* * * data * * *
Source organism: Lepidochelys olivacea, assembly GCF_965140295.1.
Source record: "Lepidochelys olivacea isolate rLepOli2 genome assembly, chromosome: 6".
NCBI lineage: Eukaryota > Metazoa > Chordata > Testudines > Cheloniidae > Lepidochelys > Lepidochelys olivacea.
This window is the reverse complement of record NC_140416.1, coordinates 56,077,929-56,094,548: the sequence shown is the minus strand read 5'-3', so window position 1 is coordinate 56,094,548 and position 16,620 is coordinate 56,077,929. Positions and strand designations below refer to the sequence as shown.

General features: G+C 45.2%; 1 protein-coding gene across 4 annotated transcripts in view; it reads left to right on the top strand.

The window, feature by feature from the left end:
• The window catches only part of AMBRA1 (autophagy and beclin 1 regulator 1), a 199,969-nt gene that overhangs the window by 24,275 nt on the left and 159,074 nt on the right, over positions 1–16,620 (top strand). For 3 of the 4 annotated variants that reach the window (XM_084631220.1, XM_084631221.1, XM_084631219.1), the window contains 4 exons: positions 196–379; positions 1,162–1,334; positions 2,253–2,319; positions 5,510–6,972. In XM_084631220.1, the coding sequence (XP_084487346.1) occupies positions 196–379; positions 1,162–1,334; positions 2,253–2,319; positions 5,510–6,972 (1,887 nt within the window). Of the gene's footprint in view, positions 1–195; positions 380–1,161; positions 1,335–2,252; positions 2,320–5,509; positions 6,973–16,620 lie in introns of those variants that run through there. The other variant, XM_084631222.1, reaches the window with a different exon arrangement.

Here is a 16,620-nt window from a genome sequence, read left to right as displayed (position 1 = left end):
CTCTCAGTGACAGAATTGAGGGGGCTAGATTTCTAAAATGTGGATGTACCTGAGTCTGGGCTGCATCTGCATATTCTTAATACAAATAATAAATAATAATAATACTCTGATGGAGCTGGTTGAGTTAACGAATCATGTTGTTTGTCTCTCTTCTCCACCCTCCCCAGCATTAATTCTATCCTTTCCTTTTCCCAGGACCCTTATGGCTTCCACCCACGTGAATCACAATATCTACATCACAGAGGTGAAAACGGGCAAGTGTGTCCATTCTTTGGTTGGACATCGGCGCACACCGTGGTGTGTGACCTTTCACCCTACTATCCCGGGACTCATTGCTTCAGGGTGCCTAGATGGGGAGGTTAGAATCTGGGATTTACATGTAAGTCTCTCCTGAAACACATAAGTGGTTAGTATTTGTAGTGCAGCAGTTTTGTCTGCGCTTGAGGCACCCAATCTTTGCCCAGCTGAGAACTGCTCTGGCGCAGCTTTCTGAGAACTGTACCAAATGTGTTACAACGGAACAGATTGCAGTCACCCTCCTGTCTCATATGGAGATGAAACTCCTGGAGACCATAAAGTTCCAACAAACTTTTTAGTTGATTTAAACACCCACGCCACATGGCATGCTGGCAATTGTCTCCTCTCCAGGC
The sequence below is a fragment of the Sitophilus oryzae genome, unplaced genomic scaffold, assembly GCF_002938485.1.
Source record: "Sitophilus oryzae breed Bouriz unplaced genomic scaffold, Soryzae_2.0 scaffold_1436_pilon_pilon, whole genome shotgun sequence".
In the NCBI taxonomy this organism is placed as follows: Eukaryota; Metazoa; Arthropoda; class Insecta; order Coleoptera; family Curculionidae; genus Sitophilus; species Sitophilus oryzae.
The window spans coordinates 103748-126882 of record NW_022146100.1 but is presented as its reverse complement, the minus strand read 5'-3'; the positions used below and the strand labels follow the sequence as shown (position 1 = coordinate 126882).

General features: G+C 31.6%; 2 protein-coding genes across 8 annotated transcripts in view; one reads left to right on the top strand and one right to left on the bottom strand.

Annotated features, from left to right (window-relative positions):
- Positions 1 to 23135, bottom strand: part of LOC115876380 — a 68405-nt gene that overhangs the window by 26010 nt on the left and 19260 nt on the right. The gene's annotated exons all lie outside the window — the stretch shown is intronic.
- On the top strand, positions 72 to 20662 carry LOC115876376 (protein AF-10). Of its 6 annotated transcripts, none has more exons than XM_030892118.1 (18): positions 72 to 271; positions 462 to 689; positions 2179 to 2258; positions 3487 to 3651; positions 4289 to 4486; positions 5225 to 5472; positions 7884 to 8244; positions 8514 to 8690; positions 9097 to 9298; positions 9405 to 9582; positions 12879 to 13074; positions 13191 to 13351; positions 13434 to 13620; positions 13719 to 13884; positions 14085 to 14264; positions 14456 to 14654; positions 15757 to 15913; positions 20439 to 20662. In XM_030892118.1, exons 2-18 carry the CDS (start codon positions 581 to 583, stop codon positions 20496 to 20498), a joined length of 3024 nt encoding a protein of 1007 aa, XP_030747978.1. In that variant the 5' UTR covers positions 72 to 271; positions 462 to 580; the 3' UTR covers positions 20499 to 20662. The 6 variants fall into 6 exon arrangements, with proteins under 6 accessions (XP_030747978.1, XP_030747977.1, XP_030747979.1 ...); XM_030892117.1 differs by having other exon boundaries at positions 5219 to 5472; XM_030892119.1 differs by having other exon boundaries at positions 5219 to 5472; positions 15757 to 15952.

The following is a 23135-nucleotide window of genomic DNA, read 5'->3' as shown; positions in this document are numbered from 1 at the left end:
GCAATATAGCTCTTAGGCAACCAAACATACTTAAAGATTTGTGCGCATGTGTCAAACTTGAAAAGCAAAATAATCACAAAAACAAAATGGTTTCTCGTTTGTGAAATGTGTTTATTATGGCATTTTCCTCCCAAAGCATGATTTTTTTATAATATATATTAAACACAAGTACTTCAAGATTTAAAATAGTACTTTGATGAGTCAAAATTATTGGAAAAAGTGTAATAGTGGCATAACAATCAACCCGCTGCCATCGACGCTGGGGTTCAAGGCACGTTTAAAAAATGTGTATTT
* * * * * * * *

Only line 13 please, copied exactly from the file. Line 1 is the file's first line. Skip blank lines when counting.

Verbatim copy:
The window spans coordinates 103748-126882 of record NW_022146100.1 but is presented as its reverse complement, the minus strand read 5'-3'; the positions used below and the strand labels follow the sequence as shown (position 1 = coordinate 126882).